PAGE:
Saturday, October 8, 2016

Rush

Scirpus

* photo taken on July 14 2016 in Tobermory, Ontario

* photos taken on Sep 18 2016 @ Patuxent Research Refuge, Laurel, MD


Scirpus americanus
Also called Scirpus pungens. Reaches up to 4 feet in height. It is native to central and eastern North America ( from Saskatchewan to Newfoundland; south to Kansas to Louisiana to south Florida ). It was abundant at Detroit, Michigan during the 1800s.
Thrives in full sun on moist to swampy sites.

Scirpus atrovirens ( Black Bulrush )
A clumping perennial, reaching up to 6 feet. It was abundant at Detroit, Michigan as well as the Ohio shore during the 1800s.
Thrives in full sun on wet to swampy sites.

Scirpus cyperinus ( Woolgrass )
A broad-spreading, clumping perennial, reaching up to 5 feet, that is native to most of central & eastern U.S. from Manitoba to Newfoundland and south. It is a widespread native of North America ( from Vancouver, British Columbia to Grande Cache, Alberta to Lake Athabasca, Saskatchewan to Prince Albert, Sask. to central Manitoba to Moosonee, Ontario to Gaspe region of Quebec to Newfoundland; south to central Oregon to western South Dakota to central Florida ). It is found in freshwater marshes and swamps in the wild where it often forms large colonies.
Hardy zones 3 to 8, thriving in full sun on moist to wet sites.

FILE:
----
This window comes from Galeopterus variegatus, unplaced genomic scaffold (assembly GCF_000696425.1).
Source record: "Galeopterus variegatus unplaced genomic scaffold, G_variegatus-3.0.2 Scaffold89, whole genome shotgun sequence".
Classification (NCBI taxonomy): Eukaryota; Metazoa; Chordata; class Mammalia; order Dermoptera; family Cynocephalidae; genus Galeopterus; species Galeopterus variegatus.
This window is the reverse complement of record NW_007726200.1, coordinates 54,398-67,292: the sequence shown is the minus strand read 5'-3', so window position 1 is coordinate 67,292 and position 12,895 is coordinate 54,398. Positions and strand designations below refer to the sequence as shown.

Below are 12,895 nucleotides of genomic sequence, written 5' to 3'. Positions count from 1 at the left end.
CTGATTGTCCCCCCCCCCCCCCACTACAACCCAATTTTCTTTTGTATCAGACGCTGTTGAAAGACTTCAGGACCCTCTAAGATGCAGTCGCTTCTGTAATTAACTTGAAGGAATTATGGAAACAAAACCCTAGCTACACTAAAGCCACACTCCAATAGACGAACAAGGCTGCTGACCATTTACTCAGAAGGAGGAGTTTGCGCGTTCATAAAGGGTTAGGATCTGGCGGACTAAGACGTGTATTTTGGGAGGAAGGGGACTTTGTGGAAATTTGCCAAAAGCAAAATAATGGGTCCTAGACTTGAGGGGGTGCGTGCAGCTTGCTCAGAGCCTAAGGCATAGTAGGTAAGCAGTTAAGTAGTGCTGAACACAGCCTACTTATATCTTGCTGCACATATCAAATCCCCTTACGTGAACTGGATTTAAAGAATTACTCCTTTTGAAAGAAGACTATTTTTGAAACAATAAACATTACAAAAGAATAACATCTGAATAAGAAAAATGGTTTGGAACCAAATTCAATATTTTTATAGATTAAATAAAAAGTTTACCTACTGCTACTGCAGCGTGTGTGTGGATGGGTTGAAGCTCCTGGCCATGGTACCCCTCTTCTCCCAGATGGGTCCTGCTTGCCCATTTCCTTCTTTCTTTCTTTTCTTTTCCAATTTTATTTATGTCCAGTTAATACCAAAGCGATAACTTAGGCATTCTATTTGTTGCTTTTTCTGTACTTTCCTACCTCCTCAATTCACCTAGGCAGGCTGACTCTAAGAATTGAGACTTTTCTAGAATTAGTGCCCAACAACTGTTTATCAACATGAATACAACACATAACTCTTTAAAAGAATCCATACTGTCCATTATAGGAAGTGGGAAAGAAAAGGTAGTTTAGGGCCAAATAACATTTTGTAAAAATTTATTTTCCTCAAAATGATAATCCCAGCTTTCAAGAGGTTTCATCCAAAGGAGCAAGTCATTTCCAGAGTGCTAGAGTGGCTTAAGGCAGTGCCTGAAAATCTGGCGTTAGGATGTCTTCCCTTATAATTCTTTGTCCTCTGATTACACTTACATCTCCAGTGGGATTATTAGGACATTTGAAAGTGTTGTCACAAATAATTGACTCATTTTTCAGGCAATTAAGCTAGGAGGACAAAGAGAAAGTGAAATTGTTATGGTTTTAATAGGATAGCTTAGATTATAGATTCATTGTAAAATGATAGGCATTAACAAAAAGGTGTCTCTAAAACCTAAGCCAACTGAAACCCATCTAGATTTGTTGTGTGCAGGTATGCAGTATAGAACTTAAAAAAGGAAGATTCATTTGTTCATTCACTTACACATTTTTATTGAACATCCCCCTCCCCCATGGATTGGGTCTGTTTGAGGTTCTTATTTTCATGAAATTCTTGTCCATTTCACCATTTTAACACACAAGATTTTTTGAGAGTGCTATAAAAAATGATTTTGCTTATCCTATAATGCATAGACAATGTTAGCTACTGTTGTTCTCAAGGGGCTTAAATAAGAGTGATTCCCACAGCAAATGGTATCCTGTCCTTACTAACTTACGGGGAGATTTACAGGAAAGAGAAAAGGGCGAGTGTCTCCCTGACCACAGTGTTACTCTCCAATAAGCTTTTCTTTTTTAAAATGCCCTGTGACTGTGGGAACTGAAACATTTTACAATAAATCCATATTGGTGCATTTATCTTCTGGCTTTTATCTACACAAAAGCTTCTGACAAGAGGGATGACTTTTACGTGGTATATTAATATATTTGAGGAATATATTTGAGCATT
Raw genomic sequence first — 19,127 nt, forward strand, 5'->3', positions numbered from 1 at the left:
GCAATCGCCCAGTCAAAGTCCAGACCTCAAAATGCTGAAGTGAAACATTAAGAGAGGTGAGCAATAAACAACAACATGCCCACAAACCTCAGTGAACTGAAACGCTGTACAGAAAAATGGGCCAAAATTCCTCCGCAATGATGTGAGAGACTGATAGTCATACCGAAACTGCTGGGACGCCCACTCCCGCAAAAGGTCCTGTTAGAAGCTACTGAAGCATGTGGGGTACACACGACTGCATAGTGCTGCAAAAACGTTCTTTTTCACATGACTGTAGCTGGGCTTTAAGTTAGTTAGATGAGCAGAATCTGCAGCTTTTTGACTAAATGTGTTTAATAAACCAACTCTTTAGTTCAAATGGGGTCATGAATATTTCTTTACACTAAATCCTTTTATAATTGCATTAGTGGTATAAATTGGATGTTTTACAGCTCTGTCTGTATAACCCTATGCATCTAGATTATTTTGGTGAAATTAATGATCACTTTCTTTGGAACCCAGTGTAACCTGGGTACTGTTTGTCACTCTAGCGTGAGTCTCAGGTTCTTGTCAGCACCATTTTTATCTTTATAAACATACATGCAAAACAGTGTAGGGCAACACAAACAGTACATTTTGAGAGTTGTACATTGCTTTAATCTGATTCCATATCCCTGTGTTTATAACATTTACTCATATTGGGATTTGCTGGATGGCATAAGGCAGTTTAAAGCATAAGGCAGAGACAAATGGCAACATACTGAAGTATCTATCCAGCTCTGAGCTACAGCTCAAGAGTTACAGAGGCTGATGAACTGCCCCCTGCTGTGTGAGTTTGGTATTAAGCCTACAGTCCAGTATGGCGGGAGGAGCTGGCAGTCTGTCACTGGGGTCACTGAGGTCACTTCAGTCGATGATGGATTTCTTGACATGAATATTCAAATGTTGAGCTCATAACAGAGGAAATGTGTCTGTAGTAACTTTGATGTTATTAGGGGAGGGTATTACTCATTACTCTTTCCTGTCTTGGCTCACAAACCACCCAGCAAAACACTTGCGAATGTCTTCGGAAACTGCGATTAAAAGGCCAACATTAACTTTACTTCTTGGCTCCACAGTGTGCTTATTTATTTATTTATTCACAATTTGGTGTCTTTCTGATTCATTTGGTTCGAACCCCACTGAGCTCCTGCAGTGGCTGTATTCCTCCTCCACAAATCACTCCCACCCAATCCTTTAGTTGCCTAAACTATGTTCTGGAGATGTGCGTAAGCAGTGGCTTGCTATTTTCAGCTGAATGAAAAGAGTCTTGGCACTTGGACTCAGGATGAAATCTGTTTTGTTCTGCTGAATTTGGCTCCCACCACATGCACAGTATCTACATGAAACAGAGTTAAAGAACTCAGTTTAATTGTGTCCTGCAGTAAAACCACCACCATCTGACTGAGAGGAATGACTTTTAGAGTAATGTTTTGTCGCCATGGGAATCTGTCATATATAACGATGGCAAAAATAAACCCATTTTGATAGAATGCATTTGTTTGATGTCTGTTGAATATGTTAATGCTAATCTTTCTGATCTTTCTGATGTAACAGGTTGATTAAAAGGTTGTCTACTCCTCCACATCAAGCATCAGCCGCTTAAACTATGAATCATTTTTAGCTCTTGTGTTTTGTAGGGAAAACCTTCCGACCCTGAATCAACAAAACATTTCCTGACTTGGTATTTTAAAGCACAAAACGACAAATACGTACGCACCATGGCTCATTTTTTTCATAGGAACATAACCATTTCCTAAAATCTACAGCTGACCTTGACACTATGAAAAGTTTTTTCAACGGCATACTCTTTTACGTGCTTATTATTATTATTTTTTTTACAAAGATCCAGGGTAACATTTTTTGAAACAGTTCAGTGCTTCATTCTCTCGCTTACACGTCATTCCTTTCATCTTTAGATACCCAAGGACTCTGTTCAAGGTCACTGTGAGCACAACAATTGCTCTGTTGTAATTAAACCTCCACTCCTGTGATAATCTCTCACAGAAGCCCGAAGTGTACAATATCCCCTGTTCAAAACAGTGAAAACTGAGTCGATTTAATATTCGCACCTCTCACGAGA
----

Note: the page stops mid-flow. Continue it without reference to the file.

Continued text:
* photo taken by Robert H. Mohlenbrock @ USDA-NRCS PLANTS Database

'Leaf River Selection'

* Photos courtesy of USDA NRCS.

Scirpus tabernaemontana ( Bulrush )
A slow rhizome spreading, clumping perennial, reaching up to 10 x 7.5 ( rarely over 6 ) feet in size, that is native to marshland in most of Eurasia, northern Africa and North America ( from central Alaska to central Yukon to southwest Northwest Territories to Sandy Lake, Ontario to Moosonee, Ontario to Labrador & Newfoundland and south through most of the U.S.).
The very architectural stems are extremely vertical. They are luxuriant mid-green.
The tiny brown flowers are borne during early summer.
Hardy zones 1 to 9 in full sun in acidic to neutral, wet soil to shallow water. It can become invasive on some sites where it is best grown in containers. Propagation is from division during early spring.

* photo taken on Sep 15 2013 in Columbia, MD

* photo of unknown internet source

* photos taken on Sep 18 2016 @ Patuxent Research Refuge, Laurel, MD


'Albescens'
A vaariegated form, reaching only up to 3.5 feet in height.
It looks great at the edge of ponds.

'Zebrinus' ( Zebra Rush )
A perennial rush, reaching up to 6 ( usually under 3 ) feet with foliage that is deep gray-green and creamy-white banded.
Hardy zones 6 to 9 on moist to wet soil.

Scirpus validus ( Great Bulrush )
Also called S. tabernaemontana & Schoenoplectus tabernaemontani. A fast spreading rush, reaching up to 10 ( rarely over 6 ) x 3 feet and is native to swamps as well as fresh or bracken water marshes in North America ( from British Columbia to Haliburton, Ontario to Quebec to Newfoundland; south to Oklahoma to Louisiana to Georgia ). It can be found in water up to 16 inche deep and can spread rapidly.
The grassy foliage is bright green.
The seeds are of excellent food value for wildlife.
Hardy zones 3 to 9 in full sun on wet to swampy sites. Salt tolerant. The roots can be harvested during fall and winter and eaten as a vegetable or made into flour. New shoots can be peeled and eaten raw or boiled.

* photos taken by Jennifer Anderson @ USDA-NRCS PLANTS Database

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